Before 1927, Alaska did not have a flag of its own. Since 1867, when the United States purchased Alaska from Russia, Alaska had only flown the United States flag. In 1926, territorial Governor George Parks decided to create a contest for children to design a special flag for the territory. This flag would one day become the state flag and be a symbol for so many.
Benny dreamed of one day becoming a humble, Alaska fisherman, and his dreams helped inspire his design for the flag of Alaska we know today. In May of 1927, Benny’s flag captivated the judging panel and was adopted as the official territorial flag. What an honor and an uplifting experience for such a young person. My students were captivated by this! I must admit, I was tearful and deeply moved finishing the book, something my students become used to year to year!
Benny’s Flag left us wanting to know more. So, I turned to the Alaska Historical Society which had a great deal of information and some photographs of Benny from this time period. I reached out to the library in Juneau, and they graciously agreed to allow me to share these special photographs from the collection in this post.
I especially love what Benny wrote on his actual submission,
”The blue field is for the Alaska sky and the forget-me-not, an Alaska flower. The North Star is for the future of the state of Alaska, the most northerly in the Union. The dipper is for the Great Bear – symbolizing strength.”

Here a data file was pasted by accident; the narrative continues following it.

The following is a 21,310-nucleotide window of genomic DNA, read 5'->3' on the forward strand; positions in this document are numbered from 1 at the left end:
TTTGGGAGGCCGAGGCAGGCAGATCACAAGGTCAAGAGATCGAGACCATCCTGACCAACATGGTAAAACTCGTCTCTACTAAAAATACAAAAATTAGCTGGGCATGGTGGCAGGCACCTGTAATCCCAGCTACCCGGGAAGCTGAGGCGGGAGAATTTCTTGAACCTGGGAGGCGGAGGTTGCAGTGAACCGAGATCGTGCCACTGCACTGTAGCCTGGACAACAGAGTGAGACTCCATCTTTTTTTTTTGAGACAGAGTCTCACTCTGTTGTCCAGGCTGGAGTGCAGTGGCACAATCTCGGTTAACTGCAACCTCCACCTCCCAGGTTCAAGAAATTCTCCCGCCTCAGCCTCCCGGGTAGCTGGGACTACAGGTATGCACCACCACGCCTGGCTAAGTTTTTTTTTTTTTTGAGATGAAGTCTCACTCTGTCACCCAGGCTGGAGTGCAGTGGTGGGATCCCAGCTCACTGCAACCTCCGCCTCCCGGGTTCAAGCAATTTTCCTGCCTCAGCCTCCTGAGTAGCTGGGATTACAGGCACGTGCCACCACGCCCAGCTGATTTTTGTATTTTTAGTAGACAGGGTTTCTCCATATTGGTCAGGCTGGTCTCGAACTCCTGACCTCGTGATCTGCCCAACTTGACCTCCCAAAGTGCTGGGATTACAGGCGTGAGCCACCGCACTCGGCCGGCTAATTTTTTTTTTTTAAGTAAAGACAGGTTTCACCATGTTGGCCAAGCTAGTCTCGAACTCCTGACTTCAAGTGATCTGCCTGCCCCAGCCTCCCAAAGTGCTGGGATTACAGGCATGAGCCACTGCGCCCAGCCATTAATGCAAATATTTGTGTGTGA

Referring back to our time spent investigating the state symbols on the State Symbols USA site, it all made sense to my students now! We talked about what an amazing opportunity it must have been to be a child and design a flag that would be admired by so many. “Let’s design our own flags!” Lucas said. We all agreed to jump into our fun project, and I asked my class if we should try and create our own version of the Alaska state flag. “No! That would be disrespectful to Benny!” So, a change of plans were in order! We decided to create our own flags.
Fraction and Decimal Flags
In math class this week we spent some time reviewing fractions and decimals, so we decided to create mathematical flags using 100’s grid charts. These would not be an Alaska flag (Benny would not approve), but a fanciful flag created for an unknown state or country from our imaginations. First, we did some research about flags by studying international maritime flags and their meanings. Nautical flags are geometric in nature and perfect for a mathematical design. We referred back to our study of the state flags online, but for this math activity, we had to create a geometric square flag and then convert the colors into fractions and decimals. The Fraction Flag online game allowed us, whole group, to review fractions and helped inspire our color choices and design for our independent work.
When we finished our designs, the students filled in a fraction/decimal sheet taking their numbers to the hundredths place for decimals. Since we are learning about decimals to the thousandths place, we decided to create a special class flag from a 1,000’s grid. We did the math, and I needed 10 of the 100’s grid charts to make 1,000 little squares. I cut and taped together 10 charts, and we were ready to create!
Math Flag Challenge
When we finished, we created a chart for our fractions and decimals, and helped each other count the 1,000 colored squares on our flag!
Integrating art, history, and technology into my teaching takes learning to a deeper level for my students, and this lesson certainly had it all. We learned a lot about Texas and Alaska, and we created something meaningful together. Do you want to take on this math challenge? Follow the lesson plan below: